Saturday, June 28, 2014

"1700 Scenes From London Life," by Maureen Waller

Whether you're a writer or just plain curious, “1700 Scenes From London Life,” by Maureen Waller is a great resource for understanding what it would have been like to live in that time and place. In today's London, you can visit the house where Benjamin Franklin lived from 1757-1775, which is an excellent example of the construction described in this book.

London town homes were “vertical” in design -- that is, several floors high, with only a few rooms on each floor.  
“[T]he houses have one floor made in the earth, containing the kitchen, offices [privies?], and servants’ rooms.  This floor is well lighted…a sort of moat, five or six feet in width and eight or nine deep, is dug in front of all the houses and is called the ‘area’.  This moat is edged on the side next the street with iron railing.  The cellars and vaults where coal is stored are very strongly built beneath the streets, and to reach them you cross the area.  Almost all the houses have little gardens or courtyards at the back.”
A typical terraced house would have:
Basement – a kitchen, cellar, and servant’s quarters.
Ground floor – parlour.
First floor – dining room, drawing room, lavatory.
Second floor – Bedrooms and a closet.
Garrets – servants’ rooms

A tax on windows was implemented in 1696, which prompted many Londoners to brick up their windows. Residents tried to alleviate the windowless effect by placing mirrors around the room -- copying a style of decor popular in France. It was also popular to place mirrors between sash windows in order to maximize the effect of limited light.  Painted plaster ceilings were popular, especially in the principal rooms.  Walls were typically painted, while wall-paper was a less common option.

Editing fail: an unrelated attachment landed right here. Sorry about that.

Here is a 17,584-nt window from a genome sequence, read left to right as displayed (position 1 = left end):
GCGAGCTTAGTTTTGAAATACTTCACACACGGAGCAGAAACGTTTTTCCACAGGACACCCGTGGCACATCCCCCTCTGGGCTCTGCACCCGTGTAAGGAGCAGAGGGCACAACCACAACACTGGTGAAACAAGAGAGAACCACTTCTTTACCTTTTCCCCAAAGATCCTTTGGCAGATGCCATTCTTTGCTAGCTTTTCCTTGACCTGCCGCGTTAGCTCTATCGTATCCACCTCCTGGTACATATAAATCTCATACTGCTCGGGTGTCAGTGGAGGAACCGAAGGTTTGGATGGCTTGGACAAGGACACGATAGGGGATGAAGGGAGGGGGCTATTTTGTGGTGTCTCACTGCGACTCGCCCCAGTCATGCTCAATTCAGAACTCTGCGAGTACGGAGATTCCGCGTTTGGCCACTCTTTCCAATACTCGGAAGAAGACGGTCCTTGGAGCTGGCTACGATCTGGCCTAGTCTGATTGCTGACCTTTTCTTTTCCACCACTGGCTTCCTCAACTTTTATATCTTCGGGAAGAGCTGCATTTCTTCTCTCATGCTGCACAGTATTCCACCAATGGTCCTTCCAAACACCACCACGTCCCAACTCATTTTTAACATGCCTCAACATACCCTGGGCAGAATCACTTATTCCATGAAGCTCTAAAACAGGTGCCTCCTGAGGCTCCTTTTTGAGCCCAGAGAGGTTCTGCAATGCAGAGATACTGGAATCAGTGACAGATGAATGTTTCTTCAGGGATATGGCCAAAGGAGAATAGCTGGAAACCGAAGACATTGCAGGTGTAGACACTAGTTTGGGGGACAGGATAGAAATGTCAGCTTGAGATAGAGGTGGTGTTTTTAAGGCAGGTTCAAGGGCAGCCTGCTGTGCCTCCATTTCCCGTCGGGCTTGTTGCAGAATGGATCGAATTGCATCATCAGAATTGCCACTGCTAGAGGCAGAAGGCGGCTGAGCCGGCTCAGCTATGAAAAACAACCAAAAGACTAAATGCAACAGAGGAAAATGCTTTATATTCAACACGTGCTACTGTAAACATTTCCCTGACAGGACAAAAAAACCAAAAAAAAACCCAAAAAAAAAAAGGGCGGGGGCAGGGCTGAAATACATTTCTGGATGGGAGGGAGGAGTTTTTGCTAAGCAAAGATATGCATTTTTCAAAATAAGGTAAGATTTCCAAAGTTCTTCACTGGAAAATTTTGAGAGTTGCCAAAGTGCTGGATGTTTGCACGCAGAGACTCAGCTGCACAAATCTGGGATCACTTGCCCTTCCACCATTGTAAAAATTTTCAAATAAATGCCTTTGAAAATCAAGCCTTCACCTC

Benjamin Franklin's London home; built circa 1730
Beds had a feather mattress and hangings, with warmth provided by blankets of wool, cotton, silk, or quilted fabric.  Down-filled comforters were not used in England until the 18th century.  Clothes were kept in the “garde-robe” – a closet or dressing room directly off the bed chamber.  Women would have an elaborate “toilette” (brushes, combs, face powder, etc.) set out on a dressing table that was equipped with a mirror.

Upholstered furniture came in around the turn of the 18th century; the word “sofa” was apparently introduced in the 1690s. Chairs still had to have high, straight backs in order to accommodate corseted and coiffed ladies. Other typical furnishings included a card table with chairs, a cabinet for displaying decorative ornaments.

Dining tables were round or oval, rather than rectangular, and would have been covered with a white linen cloth for meals.  A nearby buffet or cupboard would hold drinks until these were wanted at the table.  Plates, cups, and tea and coffee canisters were stored on shelves in the dining room.  Lighter weight furniture was made of walnut or mahogany, which was replacing the previously traditional oak.  Side tables might have elaborate inlaid designs (“marquetry”).

Rooms were “heated” from the fireplaces, which in London mostly burned “sea coal” (i.e. coal delivered by sea, in contrast to charcoal) from Newcastle.

In 1700, no house had a “bathroom” as such, nor did they have running water.  The less well off retrieved water from community standpipes or took deliveries from water carriers.  Wealthier households paid to have water piped into a basement cistern.  Communal bathhouses were popular, as they saved the trouble of carting a bathtub and hot water upstairs at home.  Otherwise people washed themselves (as much as they bothered) from a basin.

Chamber pots and close stools were emptied into a cesspit or dumped out the window.  "Night soil men" showed up periodically to empty the cesspits, but sewage often overflowed to contaminate drinking water.

“Medical treatment” was available -- for a price -- from apothecaries, physicians, barber-surgeons, unashamed quacks, and “travelling mountebanks” complete with clown and monkey.  Bedlam (the famous institution for incarceration of the mentally ill) was a popular entertainment venue, where the public could tip porters for a look at chained and raving “madmen.”
“The Royal College of Physicians and the Worshipful Company of Barber-Surgeons were entitled to a maximum of ten criminal corpses a year free of charge for purposes of dissection.  There are occasional hints that representatives of these learned institutions visited Newgate [prison] to pick out the best specimens before death and tipped the clerk of the court to ensure that their executions coincided with a scheduled anatomy lecture.”  
Not only was the allotment insufficient for the needs of the named institutions, there was no provision at all for the growing needs of private teaching hospitals.  Thus the body snatching trade.

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